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Maury Dobbie Resigns From NCEDC
Local Media Reports Read Like Company Newsletters Praisng Dobbie
and not asking any tough questions
Loveland -- August 11, 2009

Loveland Development Ground Zero for Mortgage Fraud
Last March Arpeggio Village, a housing project in Loveland’s Alford Meadows development that is legally described
as Alford Lake 1st, became ground zero in a statewide mortgage fraud inquiry.  The Loveland development was a
textbook case in the type of unethical behavior that artificially inflated real estate prices and caused the crash in our
national economy beginning in late 2006.

Artificially high sales prices driven by kickbacks created an artificial bubble that caused some 43 of the 71 homes in the
development to fall into foreclosure since 2007 according to findings of the Colorado Real Estate Commission.

A common type of real estate fraud is for developers to artificially inflate the values of their properties through phony
sales prices. In this type of scam the developer finds someone willing to buy homes in the development early to help
create a very high initial value of the properties for later appraisal comparisons.  The buyer and seller report a phony
higher-than-market sales price which is offset later by undisclosed kickbacks to the buyer.  Often the builder sells the
homes to friends or subcontractors who are willing to record the artificially high purchase price and later receive their
money back from the builder through other contracts or cash payments.

This is what appears to have happened in Arpeggio Village.  Last January the Colorado Real Estate Commission heard
testimony that broker Kimberly Preston, who sold Arpeggio Village homes, was involved in mortgage fraud by not
disclosing buyer kickbacks in the HUD (Housing and Urban Development) statement of the transaction.  The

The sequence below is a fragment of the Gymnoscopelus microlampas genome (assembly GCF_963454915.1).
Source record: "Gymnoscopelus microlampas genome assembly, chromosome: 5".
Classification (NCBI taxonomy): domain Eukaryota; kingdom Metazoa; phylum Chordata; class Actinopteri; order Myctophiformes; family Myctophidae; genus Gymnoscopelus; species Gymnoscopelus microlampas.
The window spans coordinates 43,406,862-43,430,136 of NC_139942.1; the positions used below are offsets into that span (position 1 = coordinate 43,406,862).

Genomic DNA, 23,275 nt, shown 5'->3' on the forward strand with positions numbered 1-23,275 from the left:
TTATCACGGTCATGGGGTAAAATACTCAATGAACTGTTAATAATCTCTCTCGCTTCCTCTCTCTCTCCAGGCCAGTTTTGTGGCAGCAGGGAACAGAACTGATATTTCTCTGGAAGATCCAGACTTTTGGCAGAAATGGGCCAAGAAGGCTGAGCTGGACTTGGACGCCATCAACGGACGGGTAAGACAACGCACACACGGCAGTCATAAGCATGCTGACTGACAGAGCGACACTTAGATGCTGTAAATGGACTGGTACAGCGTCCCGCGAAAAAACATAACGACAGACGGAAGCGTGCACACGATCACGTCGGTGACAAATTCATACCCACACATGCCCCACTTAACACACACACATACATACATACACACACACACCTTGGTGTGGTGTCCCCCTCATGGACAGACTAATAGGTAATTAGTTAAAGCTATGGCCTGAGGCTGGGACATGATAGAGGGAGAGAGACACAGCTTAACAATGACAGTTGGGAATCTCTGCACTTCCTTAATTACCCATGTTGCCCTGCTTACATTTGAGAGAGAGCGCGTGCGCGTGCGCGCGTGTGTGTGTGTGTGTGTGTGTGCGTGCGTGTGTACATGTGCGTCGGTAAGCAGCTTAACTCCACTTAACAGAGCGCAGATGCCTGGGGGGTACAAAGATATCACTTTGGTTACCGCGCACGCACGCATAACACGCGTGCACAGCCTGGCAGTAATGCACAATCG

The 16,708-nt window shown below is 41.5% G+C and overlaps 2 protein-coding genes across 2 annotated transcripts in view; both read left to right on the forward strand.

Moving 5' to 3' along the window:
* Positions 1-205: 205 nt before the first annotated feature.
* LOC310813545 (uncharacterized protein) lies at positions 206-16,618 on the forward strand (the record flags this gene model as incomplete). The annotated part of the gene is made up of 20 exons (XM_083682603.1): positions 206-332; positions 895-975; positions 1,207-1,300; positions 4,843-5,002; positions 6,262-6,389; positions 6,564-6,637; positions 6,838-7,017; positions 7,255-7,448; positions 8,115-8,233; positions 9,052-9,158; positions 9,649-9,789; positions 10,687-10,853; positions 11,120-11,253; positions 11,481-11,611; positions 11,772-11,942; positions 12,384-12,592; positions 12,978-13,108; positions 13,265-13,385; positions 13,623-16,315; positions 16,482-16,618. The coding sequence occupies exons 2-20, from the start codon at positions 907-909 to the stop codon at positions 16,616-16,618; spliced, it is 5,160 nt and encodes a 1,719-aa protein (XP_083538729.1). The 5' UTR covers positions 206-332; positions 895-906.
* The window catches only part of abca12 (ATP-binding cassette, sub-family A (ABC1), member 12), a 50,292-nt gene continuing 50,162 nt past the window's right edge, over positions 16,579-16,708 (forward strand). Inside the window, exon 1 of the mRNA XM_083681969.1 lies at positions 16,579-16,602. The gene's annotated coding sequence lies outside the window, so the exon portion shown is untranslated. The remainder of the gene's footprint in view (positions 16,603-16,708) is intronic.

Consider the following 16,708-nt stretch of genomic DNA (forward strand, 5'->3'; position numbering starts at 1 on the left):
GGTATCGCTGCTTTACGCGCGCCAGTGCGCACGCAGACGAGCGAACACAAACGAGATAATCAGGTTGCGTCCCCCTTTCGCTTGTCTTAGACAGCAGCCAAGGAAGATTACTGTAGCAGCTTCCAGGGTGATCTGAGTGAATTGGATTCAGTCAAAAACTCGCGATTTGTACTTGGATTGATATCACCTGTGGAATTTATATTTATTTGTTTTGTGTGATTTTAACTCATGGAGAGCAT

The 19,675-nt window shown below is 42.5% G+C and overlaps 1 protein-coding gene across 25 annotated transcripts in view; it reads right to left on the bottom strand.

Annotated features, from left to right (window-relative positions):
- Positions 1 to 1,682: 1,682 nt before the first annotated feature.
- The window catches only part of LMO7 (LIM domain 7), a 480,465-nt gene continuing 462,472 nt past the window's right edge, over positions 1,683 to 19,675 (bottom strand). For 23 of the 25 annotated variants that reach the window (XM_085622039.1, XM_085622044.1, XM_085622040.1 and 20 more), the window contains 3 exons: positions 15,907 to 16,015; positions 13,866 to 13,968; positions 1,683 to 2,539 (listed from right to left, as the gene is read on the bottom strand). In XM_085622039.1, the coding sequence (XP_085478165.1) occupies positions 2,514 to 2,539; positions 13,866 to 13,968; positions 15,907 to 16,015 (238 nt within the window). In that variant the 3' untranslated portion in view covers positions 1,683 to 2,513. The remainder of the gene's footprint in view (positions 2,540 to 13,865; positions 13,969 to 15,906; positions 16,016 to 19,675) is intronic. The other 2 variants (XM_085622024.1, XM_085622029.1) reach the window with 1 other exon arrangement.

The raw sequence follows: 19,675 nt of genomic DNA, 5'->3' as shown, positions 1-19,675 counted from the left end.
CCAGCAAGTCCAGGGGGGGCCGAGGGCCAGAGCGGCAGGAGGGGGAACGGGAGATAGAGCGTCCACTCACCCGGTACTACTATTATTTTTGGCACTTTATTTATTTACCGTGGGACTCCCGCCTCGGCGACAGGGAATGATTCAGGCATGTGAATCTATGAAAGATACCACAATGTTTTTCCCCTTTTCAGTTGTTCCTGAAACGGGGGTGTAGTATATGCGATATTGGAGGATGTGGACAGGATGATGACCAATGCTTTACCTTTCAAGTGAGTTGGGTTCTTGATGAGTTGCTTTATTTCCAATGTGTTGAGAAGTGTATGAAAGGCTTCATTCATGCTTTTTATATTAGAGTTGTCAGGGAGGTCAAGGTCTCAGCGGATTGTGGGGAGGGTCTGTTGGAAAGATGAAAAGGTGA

commission voted to revoke her license, imposed a $40,000 fine and referred the matter to criminal prosecutors for

The alleged scam inflated appraisals (or could have provided cover for already crooked appraisers) which allowed
subsequent buyers to finance more of the purchase price of their homes in the development.  The builder also benefited
as subsequent buyer’s thought they were getting a bargain when comparing the price they paid with the higher priced
artificial sales history already established in the neighborhood.

NCEDC President – Neck Deep In Arpeggio Village
Maury Dobbie, formerly the President and CEO of NCEDC (Northern Colorado Economic Development Corp.) was
neck deep in Arpeggio Village.  Between April and August of 2006 she purchased 3 homes in the development which
according to Larimer County records together cost $1,254,900.

The question is whether county records are correct in light of the Colorado Real Estate Commission’s findings.  Was
Dobbie among the early investors receiving kickbacks from the now defunct builder, Grace Builders Inc. of Ft.
Collins?   The recent sale of one of Dobbie’s houses located at 5060 Coral Burst Circle in Loveland at a 40% discount
from her reported purchase price is curious at best.  

Dobbie - Schemer or Victim?
According to county records, Dobbie paid a whopping $447,900 for a 1,533 square foot home at 5060 Coral Burst
Circle on a very narrow lot.  Ray Garcia offered Dobbie $260,000 for the same house just three years later and was
surprised she accepted.  Garcia told LovelandPolitics he couldn’t understand why anyone would have paid so much for
that house.  The two remaining homes owned by Dobbie (5223 & 5050 Coral Burst Circle) are valued by the Larimer
County assessor at $290,000 and $268,000 respectively.  According to county records Maury Dobbie paid just
around $400,000 for each of these properties in 2006.

Dobbie is reported to have received payments from Grace Builders Inc. through her contract for her Ft. Collins media